Talon Marks

Will the Hip-Hop industry ever have it’s #MeToo moment?

Eunice Barron, Co-Online Editor

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Since 2017, the #MeToo movement has exposed sexual harassment and abuse by powerful men in various industries such as in government and entertainment, the only industry that seems to go unnoticed by this movement is the hip-hop music business.

The hip-hop music industry has a long history of not dealing with their problematic artists.

They almost never get called out for their inappropriate actions such as featuring violent, misogynistic lyrics in their songs.

Music videos are a perfect example on how these artists sexualize women as objects, which has become a new normal.

Behavior such as this is questionable since our society is going through massive changes about speaking up against gender-related violence.

With today’s social media technology, fans have it easy keeping up to date on their favorite artists’ history and personal behavior.

In the past few months hip-hop artists such as Tekashi 6ix9ine, Kodak Black and the late XXXTENTACION have been accused or convicted of physical and sexual harassment against women.

Recently, R. Kelly and Chris Brown have been facing accusations of molestation and assault against women.

The glorification of these artists is truly disturbing and hypocritical since we live in an era where we can call out influential white men and actually take them down from their positions of power.

In order to call out for what is right, we as a society must restrain anyone who abuses power towards anyone no matter the appearance or background.

While there may be false accusations against some of these celebrities, but with today’s social media it is not hard to notice strange behavior.

Abuse is abuse no matter what and it must be taken seriously.

For a majority of cases, fans separate their artists’ music and personal character, which makes it difficult take any action against.

It can be hard for fans to give up on their favorite artists but in reality they have the power to call out what is right or wrong.

If fans don’t take action, this type of behavior can continue to damage our society and increase the maltreatment of women.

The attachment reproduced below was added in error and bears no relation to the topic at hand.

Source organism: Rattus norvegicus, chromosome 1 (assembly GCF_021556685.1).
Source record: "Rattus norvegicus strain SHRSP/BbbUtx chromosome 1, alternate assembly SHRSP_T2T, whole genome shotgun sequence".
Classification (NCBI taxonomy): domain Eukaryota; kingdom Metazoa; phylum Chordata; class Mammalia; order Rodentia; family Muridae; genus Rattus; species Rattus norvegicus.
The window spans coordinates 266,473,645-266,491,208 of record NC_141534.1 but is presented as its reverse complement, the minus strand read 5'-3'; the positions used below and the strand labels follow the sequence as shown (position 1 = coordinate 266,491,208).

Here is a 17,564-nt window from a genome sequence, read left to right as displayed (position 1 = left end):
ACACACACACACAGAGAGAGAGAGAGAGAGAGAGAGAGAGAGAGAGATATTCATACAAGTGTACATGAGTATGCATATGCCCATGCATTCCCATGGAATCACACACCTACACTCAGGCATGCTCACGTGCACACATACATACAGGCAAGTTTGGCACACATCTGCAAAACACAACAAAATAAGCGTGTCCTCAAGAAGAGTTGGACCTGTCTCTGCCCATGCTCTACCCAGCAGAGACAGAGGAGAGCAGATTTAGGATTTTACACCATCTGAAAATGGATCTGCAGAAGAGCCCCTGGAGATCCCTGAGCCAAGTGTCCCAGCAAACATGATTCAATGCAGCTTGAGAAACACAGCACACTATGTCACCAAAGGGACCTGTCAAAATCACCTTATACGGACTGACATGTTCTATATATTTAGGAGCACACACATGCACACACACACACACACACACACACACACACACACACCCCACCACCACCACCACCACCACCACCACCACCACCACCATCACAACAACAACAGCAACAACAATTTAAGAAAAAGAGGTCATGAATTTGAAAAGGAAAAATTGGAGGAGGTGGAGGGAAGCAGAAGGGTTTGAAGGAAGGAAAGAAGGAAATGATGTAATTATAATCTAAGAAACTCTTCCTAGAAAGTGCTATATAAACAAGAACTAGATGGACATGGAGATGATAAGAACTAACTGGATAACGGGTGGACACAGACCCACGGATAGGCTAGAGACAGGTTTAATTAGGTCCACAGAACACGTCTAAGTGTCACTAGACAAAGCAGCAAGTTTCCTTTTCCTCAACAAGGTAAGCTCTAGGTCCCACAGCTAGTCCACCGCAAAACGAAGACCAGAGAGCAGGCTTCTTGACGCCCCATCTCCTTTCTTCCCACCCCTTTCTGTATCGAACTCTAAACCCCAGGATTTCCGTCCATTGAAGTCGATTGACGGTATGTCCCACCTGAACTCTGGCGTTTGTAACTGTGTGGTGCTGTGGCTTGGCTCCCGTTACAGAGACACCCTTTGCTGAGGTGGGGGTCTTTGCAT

These types of celebrities feel that they are above the law and think that they can get away with anything.

Many young people see these types of people as “role models” and do not often realize the improper behavior they are displaying.

If we want a better future for our children, we must stand up against what is wrong no matter what.

We live in the best time to restrain people who are causing harm and we must take the opportunity to speak up.

No matter if the accuser is a person of color or not, abuse is abuse and nothing should be an excuse to stand up for what is right.

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About the Writer
Eunice Barron, Co-Online Editor

Eunice Barron is a staff writer for Talon Marks and a multimedia journalism major at Cerritos College. She is an entertainment and political media enthusiast....

1 Comment

One Response to “Will the Hip-Hop industry ever have it’s #MeToo moment?”

  1. Gina on February 1st, 2019 10:50 pm

    There’s an elephant in the room it’s called political correctness.
    Rap will NEVER be called out for this because it’s “racist”
    Once people admit that political correctness has screwed up a number of societies ability to make judgment calls the ability to know the difference of right and wrong, rappers can make videos of women on their knees while one of these guys says b.. this and b.. that , forget it.

    People were too scared to report suspicious activity by the murderers of San Bernardino’s terrorist attack.
    Lives might have been saved.

    Let’s talk about political correctness first and admit it’s a problem THEN we might be able to call out some rappers for their representative all women are hos attitude.

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Will the Hip-Hop industry ever have it’s #MeToo moment?